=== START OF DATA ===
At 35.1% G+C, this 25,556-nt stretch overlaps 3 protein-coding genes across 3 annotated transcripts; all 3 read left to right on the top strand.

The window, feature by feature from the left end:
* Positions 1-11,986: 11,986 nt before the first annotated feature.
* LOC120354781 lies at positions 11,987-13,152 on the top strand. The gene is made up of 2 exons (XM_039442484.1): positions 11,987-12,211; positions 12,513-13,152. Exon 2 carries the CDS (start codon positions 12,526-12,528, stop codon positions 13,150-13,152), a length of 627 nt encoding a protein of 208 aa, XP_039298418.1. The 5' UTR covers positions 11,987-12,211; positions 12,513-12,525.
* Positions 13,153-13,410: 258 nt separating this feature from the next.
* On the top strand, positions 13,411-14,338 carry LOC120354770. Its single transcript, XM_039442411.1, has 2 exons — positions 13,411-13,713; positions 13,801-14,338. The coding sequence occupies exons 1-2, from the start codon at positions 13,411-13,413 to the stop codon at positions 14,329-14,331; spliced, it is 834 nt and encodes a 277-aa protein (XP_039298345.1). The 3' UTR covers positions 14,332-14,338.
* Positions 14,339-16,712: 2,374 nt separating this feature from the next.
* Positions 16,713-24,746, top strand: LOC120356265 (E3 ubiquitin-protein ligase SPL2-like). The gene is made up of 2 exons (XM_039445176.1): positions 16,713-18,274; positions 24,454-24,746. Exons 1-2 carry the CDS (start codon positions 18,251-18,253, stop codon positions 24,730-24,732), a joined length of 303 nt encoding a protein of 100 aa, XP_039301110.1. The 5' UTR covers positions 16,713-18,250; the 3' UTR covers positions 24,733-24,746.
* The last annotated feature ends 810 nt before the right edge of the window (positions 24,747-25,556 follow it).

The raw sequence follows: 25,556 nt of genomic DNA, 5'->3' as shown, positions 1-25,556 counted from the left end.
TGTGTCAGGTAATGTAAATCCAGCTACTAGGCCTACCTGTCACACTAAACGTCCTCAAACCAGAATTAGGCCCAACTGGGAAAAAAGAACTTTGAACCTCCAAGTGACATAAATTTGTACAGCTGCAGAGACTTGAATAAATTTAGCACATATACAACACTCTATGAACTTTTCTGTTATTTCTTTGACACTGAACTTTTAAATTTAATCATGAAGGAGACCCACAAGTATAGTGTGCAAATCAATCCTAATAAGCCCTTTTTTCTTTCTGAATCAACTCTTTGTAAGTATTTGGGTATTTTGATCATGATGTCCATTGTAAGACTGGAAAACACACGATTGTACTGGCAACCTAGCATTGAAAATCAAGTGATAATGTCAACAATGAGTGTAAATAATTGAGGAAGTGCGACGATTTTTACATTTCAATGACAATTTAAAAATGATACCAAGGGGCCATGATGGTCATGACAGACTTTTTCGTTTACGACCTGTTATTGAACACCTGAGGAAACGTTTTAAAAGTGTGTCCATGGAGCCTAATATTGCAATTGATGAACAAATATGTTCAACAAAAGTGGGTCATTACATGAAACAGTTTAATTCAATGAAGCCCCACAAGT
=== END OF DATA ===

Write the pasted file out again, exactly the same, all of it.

At 35.1% G+C, this 25,556-nt stretch overlaps 3 protein-coding genes across 3 annotated transcripts; all 3 read left to right on the top strand.

The window, feature by feature from the left end:
* Positions 1-11,986: 11,986 nt before the first annotated feature.
* LOC120354781 lies at positions 11,987-13,152 on the top strand. The gene is made up of 2 exons (XM_039442484.1): positions 11,987-12,211; positions 12,513-13,152. Exon 2 carries the CDS (start codon positions 12,526-12,528, stop codon positions 13,150-13,152), a length of 627 nt encoding a protein of 208 aa, XP_039298418.1. The 5' UTR covers positions 11,987-12,211; positions 12,513-12,525.
* Positions 13,153-13,410: 258 nt separating this feature from the next.
* On the top strand, positions 13,411-14,338 carry LOC120354770. Its single transcript, XM_039442411.1, has 2 exons — positions 13,411-13,713; positions 13,801-14,338. The coding sequence occupies exons 1-2, from the start codon at positions 13,411-13,413 to the stop codon at positions 14,329-14,331; spliced, it is 834 nt and encodes a 277-aa protein (XP_039298345.1). The 3' UTR covers positions 14,332-14,338.
* Positions 14,339-16,712: 2,374 nt separating this feature from the next.
* Positions 16,713-24,746, top strand: LOC120356265 (E3 ubiquitin-protein ligase SPL2-like). The gene is made up of 2 exons (XM_039445176.1): positions 16,713-18,274; positions 24,454-24,746. Exons 1-2 carry the CDS (start codon positions 18,251-18,253, stop codon positions 24,730-24,732), a joined length of 303 nt encoding a protein of 100 aa, XP_039301110.1. The 5' UTR covers positions 16,713-18,250; the 3' UTR covers positions 24,733-24,746.
* The last annotated feature ends 810 nt before the right edge of the window (positions 24,747-25,556 follow it).

The raw sequence follows: 25,556 nt of genomic DNA, 5'->3' as shown, positions 1-25,556 counted from the left end.
TGTGTCAGGTAATGTAAATCCAGCTACTAGGCCTACCTGTCACACTAAACGTCCTCAAACCAGAATTAGGCCCAACTGGGAAAAAAGAACTTTGAACCTCCAAGTGACATAAATTTGTACAGCTGCAGAGACTTGAATAAATTTAGCACATATACAACACTCTATGAACTTTTCTGTTATTTCTTTGACACTGAACTTTTAAATTTAATCATGAAGGAGACCCACAAGTATAGTGTGCAAATCAATCCTAATAAGCCCTTTTTTCTTTCTGAATCAACTCTTTGTAAGTATTTGGGTATTTTGATCATGATGTCCATTGTAAGACTGGAAAACACACGATTGTACTGGCAACCTAGCATTGAAAATCAAGTGATAATGTCAACAATGAGTGTAAATAATTGAGGAAGTGCGACGATTTTTACATTTCAATGACAATTTAAAAATGATACCAAGGGGCCATGATGGTCATGACAGACTTTTTCGTTTACGACCTGTTATTGAACACCTGAGGAAACGTTTTAAAAGTGTGTCCATGGAGCCTAATATTGCAATTGATGAACAAATATGTTCAACAAAAGTGGGTCATTACATGAAACAGTTTAATTCAATGAAGCCCCACAAGT